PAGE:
American Observer First Run (dry run, sorry)

On Monday we were given the topic for the theme of our first run of the SoC grad magazine the American Observer. Not surprisingly, the theme is “The Future of Journalism”. Are you shocked? It’s timely, of course, cuz everyone going into journalism feels like they’re jumping into some undefined void, but it’s also a bit student-y, to be so focused on our own industry. But whatevs, it works.

We were told to browse both the Nieman report “What’s Next for News?” and the Pew State of the Media 2010 report and come to class with ideas to brainstorm for stories.

The reports are massive and I was working for a while at the bookstore at Busboys and Poets (shameless plug!) that night so I didn’t get as thorough a look at them as I would like. However, I think I may also have had an advantage. One of my classmates observed that it might have been a hindrance to our own creative thinking to see the reports first, cuz then it was harder to think of topics outside of what they covered, they tended to color all the topics were tried to generate.

Here’s some of the broad topics that I was interested in:

  • Hyperlocal! Seems to be a common buzzword in discussions of the future of news. But as someone who is interested in the global angle of things, it makes me wonder what the future for international reporting is if the market is getting more and more locally concentrated. The U.S. is known for looking inward much more than outward, something I came to J-school to change (OMG check out that idealism!), so should I be discouraged? Where’s the globalist’s place in a hyperlocal world?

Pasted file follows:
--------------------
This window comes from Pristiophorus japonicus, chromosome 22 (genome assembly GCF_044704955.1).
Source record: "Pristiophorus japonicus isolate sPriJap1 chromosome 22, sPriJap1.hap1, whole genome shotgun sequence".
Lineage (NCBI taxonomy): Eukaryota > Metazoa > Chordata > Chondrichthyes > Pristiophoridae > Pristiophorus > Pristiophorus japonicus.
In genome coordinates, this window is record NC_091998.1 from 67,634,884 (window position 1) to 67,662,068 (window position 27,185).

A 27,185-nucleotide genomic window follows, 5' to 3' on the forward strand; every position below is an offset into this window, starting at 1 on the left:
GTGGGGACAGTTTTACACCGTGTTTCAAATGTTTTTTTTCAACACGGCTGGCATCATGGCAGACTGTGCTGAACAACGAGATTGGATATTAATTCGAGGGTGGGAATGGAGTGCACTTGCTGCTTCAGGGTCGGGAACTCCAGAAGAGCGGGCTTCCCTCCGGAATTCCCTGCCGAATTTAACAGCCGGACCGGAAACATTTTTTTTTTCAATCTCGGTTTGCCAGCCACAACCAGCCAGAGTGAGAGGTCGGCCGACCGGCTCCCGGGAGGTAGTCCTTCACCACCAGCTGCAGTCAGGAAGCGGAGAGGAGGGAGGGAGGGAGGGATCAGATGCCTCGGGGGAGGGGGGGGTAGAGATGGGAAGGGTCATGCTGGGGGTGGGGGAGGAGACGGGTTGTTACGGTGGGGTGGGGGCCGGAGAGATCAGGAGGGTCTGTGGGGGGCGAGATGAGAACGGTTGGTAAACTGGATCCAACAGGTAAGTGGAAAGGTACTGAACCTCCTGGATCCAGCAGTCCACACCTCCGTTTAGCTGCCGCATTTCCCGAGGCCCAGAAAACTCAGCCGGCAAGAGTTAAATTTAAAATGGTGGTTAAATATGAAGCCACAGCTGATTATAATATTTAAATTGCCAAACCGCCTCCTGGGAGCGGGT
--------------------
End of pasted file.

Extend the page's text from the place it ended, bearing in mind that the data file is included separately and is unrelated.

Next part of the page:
• Media and our Brains. The Nieman Report includes an article by Nicholas Carr, who I posted about before, discussing how our consumption of media in a digital, google-ized environment is actually changing how we think, changing our brains. Neat-o!
  • Who is a journalist? The question of who qualifies as a journalist in the world of blogging, online newsrooms, and citizen journalism, who is legitimate is still a raging debate. And an important one as we decide who gets the protections we afford journalists. The Josh Wolf debate may have been way back in 2006-7 but new challenges to the common understanding of what is a journalist pop up all the time.
  • Backpack journalism and the rise of the one-man band. News crews seem to be a dying phenomenon, with one person increasingly responsible for presenting, shooting and editing a package and many people wonder if quality is going to go down the tubes.
  • Net Neutrality. Not exclusively a news concern, but certainly of concern to anyone with an interest in the internet as a democratic egalitarian platform for the distribution of information.

Those are just a few of the topics I brainstormed for our session. Only the backpack journalism/one mand band topic made it into stories selected for the issue.

I won’t be writing a story. I got assigned to an admin position. The editorial positions are going to be rotating throughout the semester so we all get a chance to play all the parts. I and my classmate, Mimi Brown, were assigned as the Social Media Editors (we’re a bit group so we’re all doubling up on responsibilities, and it also makes us play nice together).

For more on our thoughts on the social media aspect of the site, see next post.


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